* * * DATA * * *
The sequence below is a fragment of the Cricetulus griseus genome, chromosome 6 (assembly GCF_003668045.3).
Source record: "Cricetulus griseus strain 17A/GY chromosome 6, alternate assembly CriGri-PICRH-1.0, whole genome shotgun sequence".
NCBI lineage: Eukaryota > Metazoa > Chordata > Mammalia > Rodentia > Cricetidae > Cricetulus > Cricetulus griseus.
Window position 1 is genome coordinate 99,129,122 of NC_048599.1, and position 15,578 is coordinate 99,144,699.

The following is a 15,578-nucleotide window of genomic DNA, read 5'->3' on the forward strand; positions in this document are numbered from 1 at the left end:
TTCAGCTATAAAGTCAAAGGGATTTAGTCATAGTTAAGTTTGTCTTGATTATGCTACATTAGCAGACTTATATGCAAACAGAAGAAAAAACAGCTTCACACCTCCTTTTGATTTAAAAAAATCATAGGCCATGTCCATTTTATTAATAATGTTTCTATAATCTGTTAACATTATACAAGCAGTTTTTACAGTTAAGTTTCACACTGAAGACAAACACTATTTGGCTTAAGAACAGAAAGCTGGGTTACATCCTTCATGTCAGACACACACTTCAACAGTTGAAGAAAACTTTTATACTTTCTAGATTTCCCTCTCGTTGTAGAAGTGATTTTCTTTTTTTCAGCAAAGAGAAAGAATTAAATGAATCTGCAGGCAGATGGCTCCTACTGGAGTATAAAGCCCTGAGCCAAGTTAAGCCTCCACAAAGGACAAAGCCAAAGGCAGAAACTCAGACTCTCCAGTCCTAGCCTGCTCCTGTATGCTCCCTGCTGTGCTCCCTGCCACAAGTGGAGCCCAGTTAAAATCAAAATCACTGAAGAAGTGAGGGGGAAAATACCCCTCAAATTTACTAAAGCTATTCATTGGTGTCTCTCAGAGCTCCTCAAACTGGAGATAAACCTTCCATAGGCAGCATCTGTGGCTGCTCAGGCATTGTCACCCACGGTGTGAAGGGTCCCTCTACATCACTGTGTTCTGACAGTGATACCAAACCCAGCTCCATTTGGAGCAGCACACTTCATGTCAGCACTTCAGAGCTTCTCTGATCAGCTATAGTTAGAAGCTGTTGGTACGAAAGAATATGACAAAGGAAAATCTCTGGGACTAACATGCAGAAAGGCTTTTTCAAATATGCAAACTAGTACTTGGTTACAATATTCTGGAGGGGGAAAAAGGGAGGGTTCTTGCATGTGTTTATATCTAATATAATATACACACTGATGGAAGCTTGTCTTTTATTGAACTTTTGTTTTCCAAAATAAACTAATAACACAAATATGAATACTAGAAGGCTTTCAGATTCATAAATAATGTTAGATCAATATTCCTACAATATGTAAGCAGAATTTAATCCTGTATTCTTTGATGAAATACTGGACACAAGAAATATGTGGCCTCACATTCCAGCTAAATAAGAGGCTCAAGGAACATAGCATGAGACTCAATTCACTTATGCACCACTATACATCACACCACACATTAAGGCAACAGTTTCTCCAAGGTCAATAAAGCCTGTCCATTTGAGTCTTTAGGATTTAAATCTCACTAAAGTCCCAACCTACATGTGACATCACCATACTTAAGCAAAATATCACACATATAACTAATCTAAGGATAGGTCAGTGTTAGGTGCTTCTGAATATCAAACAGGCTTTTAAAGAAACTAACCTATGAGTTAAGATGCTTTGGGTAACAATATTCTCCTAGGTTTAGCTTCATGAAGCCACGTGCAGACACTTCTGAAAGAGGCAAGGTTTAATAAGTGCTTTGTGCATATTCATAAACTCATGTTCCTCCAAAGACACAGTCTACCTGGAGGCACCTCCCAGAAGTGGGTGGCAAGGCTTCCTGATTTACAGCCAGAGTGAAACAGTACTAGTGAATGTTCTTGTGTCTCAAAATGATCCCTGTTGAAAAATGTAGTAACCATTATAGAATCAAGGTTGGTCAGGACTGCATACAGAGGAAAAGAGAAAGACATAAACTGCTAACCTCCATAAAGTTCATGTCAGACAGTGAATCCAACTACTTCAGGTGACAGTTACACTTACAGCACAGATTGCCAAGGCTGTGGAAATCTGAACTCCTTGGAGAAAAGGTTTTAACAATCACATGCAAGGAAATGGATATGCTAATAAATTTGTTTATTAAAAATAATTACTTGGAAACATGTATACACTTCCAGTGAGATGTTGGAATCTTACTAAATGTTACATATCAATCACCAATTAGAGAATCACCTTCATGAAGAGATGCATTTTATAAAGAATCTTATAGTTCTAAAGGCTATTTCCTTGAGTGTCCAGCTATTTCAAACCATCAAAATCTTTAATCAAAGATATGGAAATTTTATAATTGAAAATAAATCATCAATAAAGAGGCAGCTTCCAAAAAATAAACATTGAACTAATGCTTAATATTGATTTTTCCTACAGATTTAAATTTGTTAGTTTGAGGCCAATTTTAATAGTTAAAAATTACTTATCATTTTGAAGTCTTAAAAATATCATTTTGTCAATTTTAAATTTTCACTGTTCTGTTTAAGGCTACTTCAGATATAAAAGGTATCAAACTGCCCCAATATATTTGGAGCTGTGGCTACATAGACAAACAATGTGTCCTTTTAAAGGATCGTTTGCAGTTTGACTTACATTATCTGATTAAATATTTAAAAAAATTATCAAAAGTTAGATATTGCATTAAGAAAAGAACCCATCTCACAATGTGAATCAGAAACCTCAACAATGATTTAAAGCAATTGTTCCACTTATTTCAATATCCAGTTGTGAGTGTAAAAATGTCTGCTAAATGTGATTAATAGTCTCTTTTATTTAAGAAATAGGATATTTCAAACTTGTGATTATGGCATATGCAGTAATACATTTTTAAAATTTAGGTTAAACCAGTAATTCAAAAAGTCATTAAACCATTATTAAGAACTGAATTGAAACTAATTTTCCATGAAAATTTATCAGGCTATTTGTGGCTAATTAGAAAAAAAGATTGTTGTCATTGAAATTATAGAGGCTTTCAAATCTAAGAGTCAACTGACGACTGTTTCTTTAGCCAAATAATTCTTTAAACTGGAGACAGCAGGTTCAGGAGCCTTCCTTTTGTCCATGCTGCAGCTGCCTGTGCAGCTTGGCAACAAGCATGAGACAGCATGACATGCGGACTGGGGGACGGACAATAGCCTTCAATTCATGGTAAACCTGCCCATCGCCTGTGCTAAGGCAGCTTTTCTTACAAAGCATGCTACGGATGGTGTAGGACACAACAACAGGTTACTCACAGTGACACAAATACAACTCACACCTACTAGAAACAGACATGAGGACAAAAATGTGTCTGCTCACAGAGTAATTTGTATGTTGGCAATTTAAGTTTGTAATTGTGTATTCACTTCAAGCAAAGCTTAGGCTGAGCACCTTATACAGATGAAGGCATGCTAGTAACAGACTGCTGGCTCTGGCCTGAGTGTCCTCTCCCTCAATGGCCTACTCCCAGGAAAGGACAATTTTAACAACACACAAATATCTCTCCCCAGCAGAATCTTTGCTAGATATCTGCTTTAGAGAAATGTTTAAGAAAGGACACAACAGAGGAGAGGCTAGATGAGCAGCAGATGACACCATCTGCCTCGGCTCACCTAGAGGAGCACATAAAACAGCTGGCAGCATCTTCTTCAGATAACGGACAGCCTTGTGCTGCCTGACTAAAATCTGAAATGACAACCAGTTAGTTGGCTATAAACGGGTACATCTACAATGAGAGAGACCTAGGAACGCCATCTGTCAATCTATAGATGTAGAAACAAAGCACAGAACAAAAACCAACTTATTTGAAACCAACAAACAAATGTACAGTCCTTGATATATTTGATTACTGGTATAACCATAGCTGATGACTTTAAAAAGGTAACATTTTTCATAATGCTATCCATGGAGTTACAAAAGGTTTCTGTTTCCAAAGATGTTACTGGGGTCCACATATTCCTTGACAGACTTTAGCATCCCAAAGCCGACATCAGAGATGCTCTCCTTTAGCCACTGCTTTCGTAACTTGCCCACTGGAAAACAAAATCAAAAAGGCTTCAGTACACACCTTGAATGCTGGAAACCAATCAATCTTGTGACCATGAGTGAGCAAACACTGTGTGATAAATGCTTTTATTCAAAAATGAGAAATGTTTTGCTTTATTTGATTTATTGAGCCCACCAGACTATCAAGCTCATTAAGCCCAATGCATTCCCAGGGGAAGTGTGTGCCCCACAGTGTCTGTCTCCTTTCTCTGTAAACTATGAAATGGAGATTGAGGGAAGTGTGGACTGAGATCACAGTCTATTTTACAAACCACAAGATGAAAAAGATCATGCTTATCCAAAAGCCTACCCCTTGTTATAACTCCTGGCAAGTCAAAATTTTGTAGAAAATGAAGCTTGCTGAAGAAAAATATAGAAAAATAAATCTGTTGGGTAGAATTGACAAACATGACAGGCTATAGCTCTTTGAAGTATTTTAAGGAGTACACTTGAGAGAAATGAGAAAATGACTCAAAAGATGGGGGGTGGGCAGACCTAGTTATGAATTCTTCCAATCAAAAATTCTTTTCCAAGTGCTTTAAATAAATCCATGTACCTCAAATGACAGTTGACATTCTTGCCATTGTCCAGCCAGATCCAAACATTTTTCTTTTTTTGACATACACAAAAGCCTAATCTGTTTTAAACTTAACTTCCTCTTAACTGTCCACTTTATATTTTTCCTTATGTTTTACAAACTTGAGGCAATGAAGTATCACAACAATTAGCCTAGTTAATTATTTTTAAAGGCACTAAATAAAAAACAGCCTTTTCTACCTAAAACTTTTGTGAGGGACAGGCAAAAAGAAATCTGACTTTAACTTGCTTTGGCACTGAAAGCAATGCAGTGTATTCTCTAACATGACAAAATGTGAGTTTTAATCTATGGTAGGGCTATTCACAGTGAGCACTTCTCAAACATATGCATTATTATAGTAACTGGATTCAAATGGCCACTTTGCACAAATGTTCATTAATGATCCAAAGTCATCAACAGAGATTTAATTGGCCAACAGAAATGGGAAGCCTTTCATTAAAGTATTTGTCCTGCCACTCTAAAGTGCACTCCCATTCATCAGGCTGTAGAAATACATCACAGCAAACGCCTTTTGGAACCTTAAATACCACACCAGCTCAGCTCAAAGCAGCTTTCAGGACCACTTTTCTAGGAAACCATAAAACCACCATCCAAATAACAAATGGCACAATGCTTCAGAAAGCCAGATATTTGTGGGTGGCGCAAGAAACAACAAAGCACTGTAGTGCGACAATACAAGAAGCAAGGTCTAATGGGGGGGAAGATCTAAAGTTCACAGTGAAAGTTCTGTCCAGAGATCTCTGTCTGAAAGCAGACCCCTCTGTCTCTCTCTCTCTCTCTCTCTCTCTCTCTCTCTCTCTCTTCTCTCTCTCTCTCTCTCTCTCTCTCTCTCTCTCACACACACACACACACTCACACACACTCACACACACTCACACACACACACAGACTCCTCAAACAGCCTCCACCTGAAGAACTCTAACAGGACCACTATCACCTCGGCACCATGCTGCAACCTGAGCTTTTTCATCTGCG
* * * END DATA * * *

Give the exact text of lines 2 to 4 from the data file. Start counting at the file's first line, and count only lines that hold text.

Source record: "Cricetulus griseus strain 17A/GY chromosome 6, alternate assembly CriGri-PICRH-1.0, whole genome shotgun sequence".
NCBI lineage: Eukaryota > Metazoa > Chordata > Mammalia > Rodentia > Cricetidae > Cricetulus > Cricetulus griseus.
Window position 1 is genome coordinate 99,129,122 of NC_048599.1, and position 15,578 is coordinate 99,144,699.